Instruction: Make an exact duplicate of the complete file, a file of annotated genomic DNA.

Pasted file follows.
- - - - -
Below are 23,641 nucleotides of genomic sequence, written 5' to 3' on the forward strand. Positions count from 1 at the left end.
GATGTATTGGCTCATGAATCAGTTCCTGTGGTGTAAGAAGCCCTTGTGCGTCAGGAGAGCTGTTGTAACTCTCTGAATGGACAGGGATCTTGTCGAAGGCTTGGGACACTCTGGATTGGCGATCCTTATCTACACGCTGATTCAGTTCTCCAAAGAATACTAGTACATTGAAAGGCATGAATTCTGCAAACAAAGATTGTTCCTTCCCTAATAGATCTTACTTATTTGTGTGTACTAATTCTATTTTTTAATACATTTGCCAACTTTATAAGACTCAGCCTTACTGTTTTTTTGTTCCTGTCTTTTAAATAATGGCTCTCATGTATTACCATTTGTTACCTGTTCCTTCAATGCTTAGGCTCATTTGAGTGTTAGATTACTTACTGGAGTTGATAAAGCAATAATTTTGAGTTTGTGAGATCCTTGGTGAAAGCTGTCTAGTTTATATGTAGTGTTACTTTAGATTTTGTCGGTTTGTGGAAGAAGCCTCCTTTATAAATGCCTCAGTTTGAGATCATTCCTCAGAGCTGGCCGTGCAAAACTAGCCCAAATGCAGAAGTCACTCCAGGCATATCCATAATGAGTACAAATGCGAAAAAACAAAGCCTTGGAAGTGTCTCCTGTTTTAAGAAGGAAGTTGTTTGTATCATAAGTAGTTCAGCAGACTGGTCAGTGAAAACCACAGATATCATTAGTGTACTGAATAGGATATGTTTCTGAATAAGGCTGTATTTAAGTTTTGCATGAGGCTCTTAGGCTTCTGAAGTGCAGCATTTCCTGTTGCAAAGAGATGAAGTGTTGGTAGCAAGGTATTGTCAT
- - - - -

Below are 23,641 nucleotides of genomic sequence, written 5' to 3' on the forward strand. Positions count from 1 at the left end.
GATGTATTGGCTCATGAATCAGTTCCTGTGGTGTAAGAAGCCCTTGTGCGTCAGGAGAGCTGTTGTAACTCTCTGAATGGACAGGGATCTTGTCGAAGGCTTGGGACACTCTGGATTGGCGATCCTTATCTACACGCTGATTCAGTTCTCCAAAGAATACTAGTACATTGAAAGGCATGAATTCTGCAAACAAAGATTGTTCCTTCCCTAATAGATCTTACTTATTTGTGTGTACTAATTCTATTTTTTAATACATTTGCCAACTTTATAAGACTCAGCCTTACTGTTTTTTTGTTCCTGTCTTTTAAATAATGGCTCTCATGTATTACCATTTGTTACCTGTTCCTTCAATGCTTAGGCTCATTTGAGTGTTAGATTACTTACTGGAGTTGATAAAGCAATAATTTTGAGTTTGTGAGATCCTTGGTGAAAGCTGTCTAGTTTATATGTAGTGTTACTTTAGATTTTGTCGGTTTGTGGAAGAAGCCTCCTTTATAAATGCCTCAGTTTGAGATCATTCCTCAGAGCTGGCCGTGCAAAACTAGCCCAAATGCAGAAGTCACTCCAGGCATATCCATAATGAGTACAAATGCGAAAAAACAAAGCCTTGGAAGTGTCTCCTGTTTTAAGAAGGAAGTTGTTTGTATCATAAGTAGTTCAGCAGACTGGTCAGTGAAAACCACAGATATCATTAGTGTACTGAATAGGATATGTTTCTGAATAAGGCTGTATTTAAGTTTTGCATGAGGCTCTTAGGCTTCTGAAGTGCAGCATTTCCTGTTGCAAAGAGATGAAGTGTTGGTAGCAAGGTATTGTCAT